Peter Baron, Executive Director of the International Sugar Organisation, said during an interview at the 19th Asia International Sugar Conference that he expected sugar prices to remain under pressure due to a weak Brazilian currency making dollar denominated sugar exports more lucrative for producers. Producers in India and Thailand find themselves in a similar position.
Surplus sugar is expected to be 4.5 million metric tonnes for the season commencing in October. Sugar prices are expected to fall for the third consecutive year due to a sugar glut forecast at over 10 million tonnes. The sugar price has dropped by approximately 40% from 30 year highs in 2011 since production was increased by a number of countries. Even though there will be another surplus in the 2013/14 season commencing this October the size of the surplus is falling. Nevertheless, this surplus will contribute to further falls in the sugar price. Exports from India, the world’s second largest sugar producer, will only compound the problem by adding to the glut. India’s weak currency is expected to result in a significant increase in sugar exports as importers take advantage of the currency’s abysmal performance.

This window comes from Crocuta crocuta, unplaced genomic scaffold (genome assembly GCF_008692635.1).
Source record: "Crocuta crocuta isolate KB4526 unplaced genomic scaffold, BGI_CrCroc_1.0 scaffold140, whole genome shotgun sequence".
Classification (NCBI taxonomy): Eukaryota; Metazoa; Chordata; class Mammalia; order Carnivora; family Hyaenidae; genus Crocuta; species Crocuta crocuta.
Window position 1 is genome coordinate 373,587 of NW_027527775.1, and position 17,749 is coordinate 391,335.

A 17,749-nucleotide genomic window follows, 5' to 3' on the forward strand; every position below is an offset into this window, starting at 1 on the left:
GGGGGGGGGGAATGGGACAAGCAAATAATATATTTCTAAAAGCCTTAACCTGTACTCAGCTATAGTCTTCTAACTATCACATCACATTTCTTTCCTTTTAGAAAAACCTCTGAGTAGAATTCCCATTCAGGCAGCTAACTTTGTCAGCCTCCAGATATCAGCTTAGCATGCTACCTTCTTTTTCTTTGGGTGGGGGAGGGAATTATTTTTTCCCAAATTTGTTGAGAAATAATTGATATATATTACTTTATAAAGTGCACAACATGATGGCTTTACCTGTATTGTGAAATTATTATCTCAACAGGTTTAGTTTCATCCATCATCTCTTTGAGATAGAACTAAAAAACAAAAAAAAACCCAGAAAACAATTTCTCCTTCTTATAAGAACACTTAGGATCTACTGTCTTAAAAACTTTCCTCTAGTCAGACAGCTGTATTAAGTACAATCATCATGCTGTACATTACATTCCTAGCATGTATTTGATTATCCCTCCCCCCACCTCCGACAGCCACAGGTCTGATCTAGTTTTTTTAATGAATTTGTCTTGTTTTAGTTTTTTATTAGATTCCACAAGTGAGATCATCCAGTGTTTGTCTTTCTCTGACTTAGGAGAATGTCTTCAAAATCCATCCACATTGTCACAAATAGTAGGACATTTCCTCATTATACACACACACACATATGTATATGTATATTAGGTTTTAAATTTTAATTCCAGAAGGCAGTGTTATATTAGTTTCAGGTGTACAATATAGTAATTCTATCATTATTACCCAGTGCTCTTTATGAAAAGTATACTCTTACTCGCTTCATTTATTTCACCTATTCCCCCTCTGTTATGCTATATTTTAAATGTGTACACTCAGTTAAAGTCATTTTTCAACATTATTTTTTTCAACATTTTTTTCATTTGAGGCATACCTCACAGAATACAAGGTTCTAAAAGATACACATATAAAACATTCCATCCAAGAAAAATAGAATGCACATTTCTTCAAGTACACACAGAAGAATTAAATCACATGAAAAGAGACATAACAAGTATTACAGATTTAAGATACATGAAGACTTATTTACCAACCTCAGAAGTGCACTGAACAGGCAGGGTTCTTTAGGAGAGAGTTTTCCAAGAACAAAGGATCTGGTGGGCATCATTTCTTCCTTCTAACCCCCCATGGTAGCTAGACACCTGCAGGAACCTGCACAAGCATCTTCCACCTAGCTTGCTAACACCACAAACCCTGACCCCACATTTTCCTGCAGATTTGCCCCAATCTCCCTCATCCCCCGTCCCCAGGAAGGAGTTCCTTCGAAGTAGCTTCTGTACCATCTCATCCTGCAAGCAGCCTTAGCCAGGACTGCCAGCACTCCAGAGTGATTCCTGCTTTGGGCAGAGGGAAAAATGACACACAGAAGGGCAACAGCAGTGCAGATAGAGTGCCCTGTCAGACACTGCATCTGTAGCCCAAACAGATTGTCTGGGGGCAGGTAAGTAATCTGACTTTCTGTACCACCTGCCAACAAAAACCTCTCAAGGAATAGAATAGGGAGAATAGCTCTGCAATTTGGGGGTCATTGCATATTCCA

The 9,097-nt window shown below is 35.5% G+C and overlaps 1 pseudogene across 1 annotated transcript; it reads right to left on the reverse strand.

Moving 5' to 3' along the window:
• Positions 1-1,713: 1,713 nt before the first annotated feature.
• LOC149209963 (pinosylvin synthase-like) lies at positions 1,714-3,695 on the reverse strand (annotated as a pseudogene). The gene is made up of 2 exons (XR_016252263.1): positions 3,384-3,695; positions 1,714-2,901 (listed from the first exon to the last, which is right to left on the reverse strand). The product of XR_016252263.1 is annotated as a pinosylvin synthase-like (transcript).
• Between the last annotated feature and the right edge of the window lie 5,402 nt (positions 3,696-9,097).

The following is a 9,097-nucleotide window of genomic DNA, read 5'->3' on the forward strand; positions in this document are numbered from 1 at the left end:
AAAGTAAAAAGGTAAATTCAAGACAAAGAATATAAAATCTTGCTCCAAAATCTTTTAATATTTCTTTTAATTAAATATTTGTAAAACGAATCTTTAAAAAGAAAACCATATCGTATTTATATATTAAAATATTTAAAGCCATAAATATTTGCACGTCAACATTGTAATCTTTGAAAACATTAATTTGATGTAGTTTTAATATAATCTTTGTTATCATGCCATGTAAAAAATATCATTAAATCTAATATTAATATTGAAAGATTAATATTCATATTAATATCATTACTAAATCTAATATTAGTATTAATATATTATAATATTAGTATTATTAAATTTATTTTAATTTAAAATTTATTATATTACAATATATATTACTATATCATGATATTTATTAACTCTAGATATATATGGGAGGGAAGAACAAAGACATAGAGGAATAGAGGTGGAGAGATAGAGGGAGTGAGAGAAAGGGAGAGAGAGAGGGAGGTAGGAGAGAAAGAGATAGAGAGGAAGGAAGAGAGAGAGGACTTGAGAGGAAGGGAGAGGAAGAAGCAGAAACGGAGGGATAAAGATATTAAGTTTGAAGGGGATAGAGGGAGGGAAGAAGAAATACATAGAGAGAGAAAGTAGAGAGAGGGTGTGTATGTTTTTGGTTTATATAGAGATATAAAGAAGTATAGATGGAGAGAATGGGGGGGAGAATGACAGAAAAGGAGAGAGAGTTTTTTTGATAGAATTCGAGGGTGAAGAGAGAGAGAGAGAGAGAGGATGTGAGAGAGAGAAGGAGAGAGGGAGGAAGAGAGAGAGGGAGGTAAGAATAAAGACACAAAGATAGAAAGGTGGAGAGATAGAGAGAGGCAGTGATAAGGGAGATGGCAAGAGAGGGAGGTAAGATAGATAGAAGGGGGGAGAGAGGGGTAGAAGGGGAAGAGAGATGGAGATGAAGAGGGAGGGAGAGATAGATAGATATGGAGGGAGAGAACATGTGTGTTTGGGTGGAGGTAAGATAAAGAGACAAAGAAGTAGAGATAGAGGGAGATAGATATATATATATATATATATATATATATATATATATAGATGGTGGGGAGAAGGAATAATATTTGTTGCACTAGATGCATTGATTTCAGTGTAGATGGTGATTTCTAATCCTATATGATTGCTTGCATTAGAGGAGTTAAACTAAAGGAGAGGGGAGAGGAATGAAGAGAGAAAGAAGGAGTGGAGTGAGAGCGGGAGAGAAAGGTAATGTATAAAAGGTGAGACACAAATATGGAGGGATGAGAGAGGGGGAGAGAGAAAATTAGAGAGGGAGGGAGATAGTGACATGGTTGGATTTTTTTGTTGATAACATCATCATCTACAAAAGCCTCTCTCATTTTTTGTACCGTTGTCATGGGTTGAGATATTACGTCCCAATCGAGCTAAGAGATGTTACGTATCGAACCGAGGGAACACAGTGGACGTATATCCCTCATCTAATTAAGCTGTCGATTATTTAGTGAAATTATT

Peter Baron believes that prices will remain under pressure for the foreseeable future. With production higher than import demand and stock to consumption ratios above 40%, only something fairly significant is likely to alter this position.
October Sugar closed at 16.46 cents per pound on ICE, a fall of 16% on the year. Sugar futures hit a high of 36.08 cents per pound in February 2011 and a three-year low of 15.93 per pound in July. Weakening domestic currencies within producer states incentivised producers to export dollar denominated sugar rather supply the domestic market adding to the global glut. India’s currency the Rupee has fallen by 14% this year and the Brazilian Real by 13%.
Peter Baron added that in Brazil, production costs were 17 to 18 cents and that this was used as a reference by global producers. The Real’s depreciation against the dollar has softened the blow for Brazilian sugar producers from falling sugar prices.
Thailand, the world’s second largest exporter, has also seen its currency the Baht drop by over 4%. Thailand will crush 11 million tonnes from a record 105 million tonnes of sugarcane in the year starting this November according to Thai Sugar Millers Corp.